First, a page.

When I attempted docking I have annoying issue of RCS changing the ship speed. Once when I tried to rotate next to fuel station I got 10 m/s just by rotation.

I place RCS near COM when designing the ship - before adding spare booster/thrusters - just final module COM (well second to last if we count landing pod as stage).

2 Answers 2


The only difference between RCS thrusters and ordinary thrusters is the control scheme, the forces they apply work the same way:

  • Any time a thruster is fired, it applies linear momentum to the ship (which is the same as translation or changing the ship speed). The amount is independent of where the thruster is placed.

  • If the center of thrust does not align perfectly with the center of mass, it will also apply angular momentum (which is the same as rotation or applying torque) to the ship. The further away it is from the center of mass (CoM), the more angular momentum will be produced.

So, in the case of RCS, what you generally want is for it to be far away from the CoM, but balanced around it (placed symmetrically around the CoM). This makes both RCS modes work well:

  • If you use RCS to rotate, the thrusters on the opposite ends of the ship will fire in different directions, cancelling out the linear momentum, and adding up the angular momentum, resulting in rotation but unchanged speed.

  • If you use RCS to translate, the thrusters will fire in the same direction, adding up the linear momentum and cancelling out the angular momentum, resulting in no rotation, but changed speed.

Side note: If all you need is rotation, using reaction wheels is a reasonable alternative - reaction wheels never change the speed of the ship, only rotate it, and do not use any fuel, only electricity. They are more effective if you place them near the CoM, but will work anywhere, too. The trade-off is that they are bulkier and, for short missions, heavier (for similar power) than RCS, and cannot be used to translate (which is usually needed for docking).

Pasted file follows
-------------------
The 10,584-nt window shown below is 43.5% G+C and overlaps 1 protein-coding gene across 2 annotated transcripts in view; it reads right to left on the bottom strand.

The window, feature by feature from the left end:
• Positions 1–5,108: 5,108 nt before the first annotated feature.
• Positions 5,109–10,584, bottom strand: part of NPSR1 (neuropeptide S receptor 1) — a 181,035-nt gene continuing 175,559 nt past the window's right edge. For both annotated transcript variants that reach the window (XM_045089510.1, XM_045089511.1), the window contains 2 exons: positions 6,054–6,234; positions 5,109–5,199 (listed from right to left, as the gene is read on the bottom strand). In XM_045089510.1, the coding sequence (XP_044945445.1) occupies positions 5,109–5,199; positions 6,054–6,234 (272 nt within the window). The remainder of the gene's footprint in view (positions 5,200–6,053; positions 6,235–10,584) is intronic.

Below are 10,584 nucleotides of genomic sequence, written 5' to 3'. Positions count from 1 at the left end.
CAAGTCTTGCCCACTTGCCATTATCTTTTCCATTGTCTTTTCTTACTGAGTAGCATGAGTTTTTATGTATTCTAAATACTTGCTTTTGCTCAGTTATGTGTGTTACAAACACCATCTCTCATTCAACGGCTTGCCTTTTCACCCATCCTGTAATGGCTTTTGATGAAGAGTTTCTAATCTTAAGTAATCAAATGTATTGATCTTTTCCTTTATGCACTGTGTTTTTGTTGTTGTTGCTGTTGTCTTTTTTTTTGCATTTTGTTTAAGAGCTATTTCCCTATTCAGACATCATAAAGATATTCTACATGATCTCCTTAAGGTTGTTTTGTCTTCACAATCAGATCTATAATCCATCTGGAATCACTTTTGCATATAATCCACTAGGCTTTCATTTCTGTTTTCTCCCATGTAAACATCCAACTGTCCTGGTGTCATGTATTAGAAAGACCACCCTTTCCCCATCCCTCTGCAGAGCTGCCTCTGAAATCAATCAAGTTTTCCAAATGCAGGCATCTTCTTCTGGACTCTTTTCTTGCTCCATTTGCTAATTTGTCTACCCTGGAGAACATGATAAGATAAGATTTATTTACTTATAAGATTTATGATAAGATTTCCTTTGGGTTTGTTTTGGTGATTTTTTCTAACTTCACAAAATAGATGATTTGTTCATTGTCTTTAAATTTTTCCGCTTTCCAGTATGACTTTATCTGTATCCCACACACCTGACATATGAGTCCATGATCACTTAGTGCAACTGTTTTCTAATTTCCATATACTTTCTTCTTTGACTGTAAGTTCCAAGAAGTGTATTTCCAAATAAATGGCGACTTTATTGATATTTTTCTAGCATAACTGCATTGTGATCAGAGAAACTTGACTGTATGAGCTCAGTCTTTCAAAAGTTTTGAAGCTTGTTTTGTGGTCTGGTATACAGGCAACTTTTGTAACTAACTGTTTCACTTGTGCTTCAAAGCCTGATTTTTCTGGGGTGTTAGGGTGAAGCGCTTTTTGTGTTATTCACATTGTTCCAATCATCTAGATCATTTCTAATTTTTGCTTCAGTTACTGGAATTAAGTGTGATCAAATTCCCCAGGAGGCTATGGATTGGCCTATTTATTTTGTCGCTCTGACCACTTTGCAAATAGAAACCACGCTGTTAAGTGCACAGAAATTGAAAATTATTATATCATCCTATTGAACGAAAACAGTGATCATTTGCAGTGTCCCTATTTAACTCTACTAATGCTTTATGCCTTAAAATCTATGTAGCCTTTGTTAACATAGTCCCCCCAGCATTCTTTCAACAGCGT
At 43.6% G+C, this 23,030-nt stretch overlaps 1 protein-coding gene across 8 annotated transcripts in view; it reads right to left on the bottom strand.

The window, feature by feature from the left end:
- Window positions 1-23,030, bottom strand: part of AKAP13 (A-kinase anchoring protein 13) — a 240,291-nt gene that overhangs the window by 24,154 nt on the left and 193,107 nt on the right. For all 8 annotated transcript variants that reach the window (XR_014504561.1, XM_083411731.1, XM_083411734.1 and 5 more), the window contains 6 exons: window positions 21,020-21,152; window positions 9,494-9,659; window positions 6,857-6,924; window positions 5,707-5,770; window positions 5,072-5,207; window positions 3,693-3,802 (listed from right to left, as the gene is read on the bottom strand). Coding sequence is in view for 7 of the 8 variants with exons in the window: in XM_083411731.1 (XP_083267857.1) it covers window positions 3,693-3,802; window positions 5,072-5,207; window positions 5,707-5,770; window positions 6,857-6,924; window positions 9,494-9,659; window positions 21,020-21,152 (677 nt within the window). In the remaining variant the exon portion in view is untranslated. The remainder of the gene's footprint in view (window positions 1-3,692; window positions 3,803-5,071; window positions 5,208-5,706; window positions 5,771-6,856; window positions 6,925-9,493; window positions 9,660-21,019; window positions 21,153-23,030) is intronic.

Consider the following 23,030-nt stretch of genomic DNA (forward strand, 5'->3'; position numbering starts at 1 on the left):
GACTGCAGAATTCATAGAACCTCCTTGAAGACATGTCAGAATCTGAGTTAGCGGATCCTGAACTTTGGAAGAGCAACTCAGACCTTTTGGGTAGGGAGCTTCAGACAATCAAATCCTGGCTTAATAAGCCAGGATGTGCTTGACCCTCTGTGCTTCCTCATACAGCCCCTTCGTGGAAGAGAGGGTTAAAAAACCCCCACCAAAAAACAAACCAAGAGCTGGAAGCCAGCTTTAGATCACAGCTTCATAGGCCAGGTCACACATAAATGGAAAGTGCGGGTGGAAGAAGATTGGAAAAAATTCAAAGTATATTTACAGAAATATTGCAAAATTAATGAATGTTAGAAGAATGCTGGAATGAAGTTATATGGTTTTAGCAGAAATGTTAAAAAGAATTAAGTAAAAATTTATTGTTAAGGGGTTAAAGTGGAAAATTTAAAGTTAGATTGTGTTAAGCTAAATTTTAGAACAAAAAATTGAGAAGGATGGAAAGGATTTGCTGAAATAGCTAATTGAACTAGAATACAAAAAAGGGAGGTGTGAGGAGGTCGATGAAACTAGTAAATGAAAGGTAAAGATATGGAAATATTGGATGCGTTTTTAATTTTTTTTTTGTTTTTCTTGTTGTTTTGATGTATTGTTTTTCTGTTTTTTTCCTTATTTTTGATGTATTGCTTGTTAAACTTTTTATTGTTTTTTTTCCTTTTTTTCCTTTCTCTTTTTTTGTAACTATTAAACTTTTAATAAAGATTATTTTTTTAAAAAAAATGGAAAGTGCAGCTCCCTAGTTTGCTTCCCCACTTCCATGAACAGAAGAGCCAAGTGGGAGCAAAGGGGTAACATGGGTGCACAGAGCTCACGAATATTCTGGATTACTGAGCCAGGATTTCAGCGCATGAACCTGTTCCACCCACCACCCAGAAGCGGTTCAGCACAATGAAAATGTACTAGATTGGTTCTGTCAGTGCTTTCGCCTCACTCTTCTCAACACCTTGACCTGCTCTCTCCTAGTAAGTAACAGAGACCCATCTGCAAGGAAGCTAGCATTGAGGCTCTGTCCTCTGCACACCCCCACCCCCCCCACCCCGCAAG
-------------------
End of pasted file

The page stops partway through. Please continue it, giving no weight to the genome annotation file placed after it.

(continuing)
Summary: Place RCS symmetrically around the CoM, but far away from it, for best results.

  • Thanks. It looks like since High School I lost a lot of intuition about physics. I don't know why I only tought about rolls when thinking about RCS. Oct 13, 2016 at 19:50

Do you place RCS in symmetric pairs/groups relative to COM?

To imagine the issue, let's take a very simple craft that has only one RCS block, somewhere off to the side. enter image description here

When you want to turn this craft any way using the RCS, there is nothing to offset the thrust. The craft will begin turning as requested, but it will also be accelerated in the direction opposite to the one RCS fires.

Also, KSP tends to fire all RCS at full thrust, so - say, you placed three thrusters in a 3x symmetry.

enter image description here

You want to pitch the craft's nose up. The one top thruster fires retrograde, the two bottom thrusters fire prograde. Net torque makes the craft pitch up. Net thrust - accelerates it forward; two thrusters forward, just one back.

Small asymmetries result in smaller errors, but they do result in errors nevertheless.

First, the closer it is to COM, the lower the torque it can exert; the more thrust it must put into rotating the ship.

And the more thrust it uses, the more all errors accumulate.

To find the optimal placement, you can use the RCS Build Aid mod, or just 'eyeball' it with help of the editor's symmetry.

Also, try to place the thrusters meant for rotation as far from CoM as you can without sacrificing symmetry. Or just disable RCS pitch/yaw/roll actuation controls and use only the reaction wheels for that.

One more thing: completely regardless of RCS, two crafts WILL drift relative to each other in orbit. After all, if they have exactly the same speed but are not in exactly the same spot, they are in two different orbits. If craft A is in a perfectly circular orbit, and craft B is moving at the same speed, but 50 meters farther from the planet, it's currently exceeding the speed proper for circular orbit proper for its altitude; it's at the periapsis of an elliptical orbit which will take it a good bit away from craft A - out towards the apoapsis and backwards as climbing, it loses orbital speed. This is completely regardless of RCS, and while unnoticeable in a short time period, in the 10 minutes it takes to move to the opposite side of Kerbin it can easily accumulate to 10m/s.

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